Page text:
Finally, you will absolutely need to consider your training content… you will want to consider your delivery methods, style & language.  A number of our customers have chosen, whether based on their product or services or other reasons, to deploy English-only content, while others have developed different language versions of their content.  This may also be driven by whether your delivery method is live “instructor-led” – either in a face-to-face or virtual classroom – or as online, on-demand e-learning.

Branding & Languages

Let’s tackle these items in more detail… a good place to start “eating the elephant” is with the user experience you would like to provide your new global audience.

This includes several topics – for instance, what level of personalization do you want to offer?  You can choose to present a single face or “portal” to the customer or many.  Generally, you’ll want to ensure your training platform (if licensed from a Learning Management vendor & not home-grown) looks like your customer-facing website.  It is important to provide a seamless experience for your students and integrating your corporate website’s look-&-feel eliminates the “speed bumps” you will experience with a one-size-fits-all platform.

Note that you will want to also review your current training website graphics and text to ensure your messaging is universally understood & appropriate… you’ve likely heard about some of the interesting issues that have resulted when culturally offensive graphics or words have been inadvertently used when deploying to various regions.  Nothing can be more detrimental to customer satisfaction… resulting in, at best, an annoyed customer or, at worst, an abandoned shopping cart & loss of customer.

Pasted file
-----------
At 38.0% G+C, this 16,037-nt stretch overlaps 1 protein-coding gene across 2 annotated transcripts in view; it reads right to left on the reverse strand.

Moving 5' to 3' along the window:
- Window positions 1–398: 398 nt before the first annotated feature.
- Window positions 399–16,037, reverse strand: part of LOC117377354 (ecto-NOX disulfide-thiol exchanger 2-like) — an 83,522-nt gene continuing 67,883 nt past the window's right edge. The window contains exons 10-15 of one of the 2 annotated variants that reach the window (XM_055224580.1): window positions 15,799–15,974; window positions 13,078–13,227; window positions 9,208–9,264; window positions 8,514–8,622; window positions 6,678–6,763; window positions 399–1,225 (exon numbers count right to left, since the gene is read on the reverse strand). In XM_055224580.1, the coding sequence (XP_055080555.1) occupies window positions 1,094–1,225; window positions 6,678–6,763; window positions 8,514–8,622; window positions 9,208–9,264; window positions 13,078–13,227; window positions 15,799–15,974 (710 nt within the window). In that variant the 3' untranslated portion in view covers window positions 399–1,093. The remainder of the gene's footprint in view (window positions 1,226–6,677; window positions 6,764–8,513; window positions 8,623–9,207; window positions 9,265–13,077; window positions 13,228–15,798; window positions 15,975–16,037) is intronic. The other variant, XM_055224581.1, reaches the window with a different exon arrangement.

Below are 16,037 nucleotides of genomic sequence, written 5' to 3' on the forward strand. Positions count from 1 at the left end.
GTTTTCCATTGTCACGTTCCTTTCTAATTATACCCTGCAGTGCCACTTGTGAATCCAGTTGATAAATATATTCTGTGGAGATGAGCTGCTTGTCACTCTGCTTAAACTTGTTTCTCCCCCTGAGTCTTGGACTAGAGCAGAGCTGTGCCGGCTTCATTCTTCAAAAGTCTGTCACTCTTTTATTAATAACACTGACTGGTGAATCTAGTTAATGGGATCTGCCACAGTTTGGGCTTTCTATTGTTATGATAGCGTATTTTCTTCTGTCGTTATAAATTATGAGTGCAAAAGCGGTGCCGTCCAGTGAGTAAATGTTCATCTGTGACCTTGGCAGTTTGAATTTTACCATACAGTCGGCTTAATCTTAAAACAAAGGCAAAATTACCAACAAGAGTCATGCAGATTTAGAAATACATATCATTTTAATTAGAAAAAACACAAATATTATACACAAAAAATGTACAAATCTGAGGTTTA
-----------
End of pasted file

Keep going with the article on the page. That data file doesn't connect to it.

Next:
Support for multiple languages will be a major topic of discussion.  Will you need multiple portals to support your multi-lingual requirements?  Does your vendor’s user interface support the languages you need to offer?  What are the added costs when adding one or more different “language packs”?

If possible, a good way to start would be with an English-only interface (including your content) – but, do your global students have expectations for more than an English experience?   If so, that will require you to prepare for providing your course names, descriptions and any other text you enter to be translated.  You can hopefully count on your vendor to provide the static components of the interface to already be translated, but not those text & graphical items specific to your organization.